Meet Michael Saunders, a charismatic athlete and youth leader, who's excited to share his story with others and encourage people to make Canada more accessible and inclusive.
Ambassador Spotlight: Michael Saunders
Meet Michael Saunders, one of 15 people with a disability who trained to become an RHF Ambassador in Atlantic Canada in March 2017. A charismatic athlete and youth leader, Michael is excited to begin giving Ambassador presentations in his Bedford, NS, community. By sharing his story with others, he wants to encourage people to make Canada more accessible and inclusive – and, as he says, “stop the barriers.”
What was your biggest challenge growing up with a disability?
I was born Deaf because I had meningitis. Growing up Deaf was quite difficult for me. Only 400 people live in my home town in Newfoundland and Labrador and no one knew any sign language. No resources were available for my family to learn sign language.
When I was 14, I moved to Halifax, NS, to live with Deaf foster parents and develop my signing skills. At first, I was shocked by the environment because I wasn’t used to living in a city. I felt lonely, but after a while, I realized how lucky I am to live with my foster family. I’ve learned so much about both cultures, Deaf and Aboriginal.
What challenge do you overcome daily that people who don’t have a disability might not be aware of?
My biggest fear is not having an interpreter and being unable to communicate. I can’t read lips. Sign language is the key.
What achievements are you most proud of?
Moving to Halifax was a BIG thing for me. If I hadn’t moved, I wouldn’t have had so many different opportunities. My achievements have improved my confidence and self-esteem.
I received six medals in swimming, including four Gold. I’m motivated to one day be involved with the Deaflympics, an International Olympic Committee-sanctioned event. For three years, I’ve played hockey as a member of the Bedford Blues, and in February, we won Silver in a championship game at the Heartwood Tournament in Lower Sackville, which is a big deal for me.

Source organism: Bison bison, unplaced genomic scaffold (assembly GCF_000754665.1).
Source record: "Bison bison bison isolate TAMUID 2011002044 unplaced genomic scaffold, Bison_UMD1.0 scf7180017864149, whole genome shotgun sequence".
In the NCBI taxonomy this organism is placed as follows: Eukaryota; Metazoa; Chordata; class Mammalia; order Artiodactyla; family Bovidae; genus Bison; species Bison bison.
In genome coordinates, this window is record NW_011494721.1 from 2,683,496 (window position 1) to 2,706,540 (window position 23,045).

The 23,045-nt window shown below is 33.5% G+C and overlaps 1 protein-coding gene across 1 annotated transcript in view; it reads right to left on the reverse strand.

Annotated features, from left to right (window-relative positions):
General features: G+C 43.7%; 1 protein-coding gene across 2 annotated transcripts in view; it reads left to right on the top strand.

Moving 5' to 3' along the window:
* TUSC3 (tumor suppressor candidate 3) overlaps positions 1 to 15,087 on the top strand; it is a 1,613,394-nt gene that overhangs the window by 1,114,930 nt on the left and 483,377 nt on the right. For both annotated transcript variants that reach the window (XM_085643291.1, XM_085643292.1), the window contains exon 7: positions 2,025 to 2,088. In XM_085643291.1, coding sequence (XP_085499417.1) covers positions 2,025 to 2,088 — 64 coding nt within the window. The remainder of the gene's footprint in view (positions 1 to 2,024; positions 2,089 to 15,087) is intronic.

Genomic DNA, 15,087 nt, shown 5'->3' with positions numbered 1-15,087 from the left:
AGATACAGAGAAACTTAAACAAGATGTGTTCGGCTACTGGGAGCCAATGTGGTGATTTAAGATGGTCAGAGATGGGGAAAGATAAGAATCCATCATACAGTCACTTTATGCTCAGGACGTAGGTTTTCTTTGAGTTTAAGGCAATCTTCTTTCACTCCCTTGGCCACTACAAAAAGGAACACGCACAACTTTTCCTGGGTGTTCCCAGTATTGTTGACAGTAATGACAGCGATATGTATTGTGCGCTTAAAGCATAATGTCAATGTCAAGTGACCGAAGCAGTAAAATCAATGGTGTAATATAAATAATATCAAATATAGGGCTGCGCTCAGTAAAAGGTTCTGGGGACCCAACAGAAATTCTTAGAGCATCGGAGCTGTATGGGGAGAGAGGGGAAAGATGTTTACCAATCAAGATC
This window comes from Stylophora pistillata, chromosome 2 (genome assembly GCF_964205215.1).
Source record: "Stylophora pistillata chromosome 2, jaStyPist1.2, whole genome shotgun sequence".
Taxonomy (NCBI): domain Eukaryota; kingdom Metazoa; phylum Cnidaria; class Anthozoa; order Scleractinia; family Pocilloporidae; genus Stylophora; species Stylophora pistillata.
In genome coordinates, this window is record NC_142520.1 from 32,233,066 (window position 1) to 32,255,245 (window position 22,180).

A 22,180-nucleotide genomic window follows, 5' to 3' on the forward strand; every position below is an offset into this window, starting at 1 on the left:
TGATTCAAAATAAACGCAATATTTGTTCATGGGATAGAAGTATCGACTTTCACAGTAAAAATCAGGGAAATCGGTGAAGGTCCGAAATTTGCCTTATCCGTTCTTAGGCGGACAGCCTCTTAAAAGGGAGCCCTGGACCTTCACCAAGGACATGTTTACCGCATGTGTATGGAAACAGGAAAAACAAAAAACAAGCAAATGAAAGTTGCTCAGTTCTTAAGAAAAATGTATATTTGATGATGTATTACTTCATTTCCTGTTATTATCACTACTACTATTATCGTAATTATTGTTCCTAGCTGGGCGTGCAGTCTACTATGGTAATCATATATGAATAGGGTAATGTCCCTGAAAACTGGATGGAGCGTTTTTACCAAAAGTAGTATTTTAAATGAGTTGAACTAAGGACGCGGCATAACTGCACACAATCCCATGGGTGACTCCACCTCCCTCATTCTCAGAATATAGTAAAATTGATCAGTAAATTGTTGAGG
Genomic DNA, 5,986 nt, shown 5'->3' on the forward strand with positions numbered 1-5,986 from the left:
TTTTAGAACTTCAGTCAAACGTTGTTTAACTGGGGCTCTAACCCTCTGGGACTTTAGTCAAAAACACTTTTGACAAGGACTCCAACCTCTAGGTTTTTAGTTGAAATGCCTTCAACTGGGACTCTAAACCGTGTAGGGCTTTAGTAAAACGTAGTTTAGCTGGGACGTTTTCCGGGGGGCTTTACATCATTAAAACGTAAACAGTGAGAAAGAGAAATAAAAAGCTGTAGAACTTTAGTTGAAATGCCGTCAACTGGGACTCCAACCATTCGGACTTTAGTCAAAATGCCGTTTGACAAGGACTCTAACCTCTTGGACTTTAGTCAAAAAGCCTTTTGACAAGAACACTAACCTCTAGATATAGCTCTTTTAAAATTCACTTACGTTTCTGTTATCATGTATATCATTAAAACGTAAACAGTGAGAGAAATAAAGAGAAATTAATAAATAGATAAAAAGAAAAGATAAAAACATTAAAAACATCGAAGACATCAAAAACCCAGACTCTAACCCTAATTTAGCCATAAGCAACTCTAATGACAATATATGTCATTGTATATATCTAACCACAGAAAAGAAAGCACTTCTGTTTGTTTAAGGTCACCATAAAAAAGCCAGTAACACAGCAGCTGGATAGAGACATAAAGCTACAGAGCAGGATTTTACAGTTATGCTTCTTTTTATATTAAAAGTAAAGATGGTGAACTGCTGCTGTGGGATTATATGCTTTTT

I received a few awards from the Deaf and Hard of Hearing Association of Nova Scotia, including Young Man of the Year. I was also selected to be on the Wabanaki Council on Disability [an Indigenous confederacy], representing Newfoundland and Labrador. I was speechless because I’m the youngest and only 17 years old!
How did you become involved with the Deaf and Hard of Hearing Youth Association of Nova Scotia?
My foster mom is the Executive Director, and I wanted to feel involved and help her by volunteering. It’s fun to hang out with Deaf youth the same age as I am, and also with the little kids at Deaf events. We want to show we are not alone.
What are your ambitions for the future?
I would like to be a carpenter after I graduate. I would like to be on the [Innu Nation] Council and maybe become Chief down the road.
Do you feel the world is accessible for people who are Deaf or hard of hearing? If not, what are your ideas to improve accessibility in Canada?
There are a lot of barriers for me. Some people think all Deaf people know sign language or that we don’t need interpreters. Without an interpreter, it can be difficult to communicate. It’s frustrating when there aren’t closed-captions to read on TV.
It would be awesome for everyone to know some basic sign language. And they don’t need to say “I’m sorry” when meeting people who are Deaf! People don’t need to be sorry. Just gesture and be nice.
How do you want to change the world?
I want everyone to know that people who are Deaf can do anything, no matter what. We are all humans – all that’s missing is my hearing.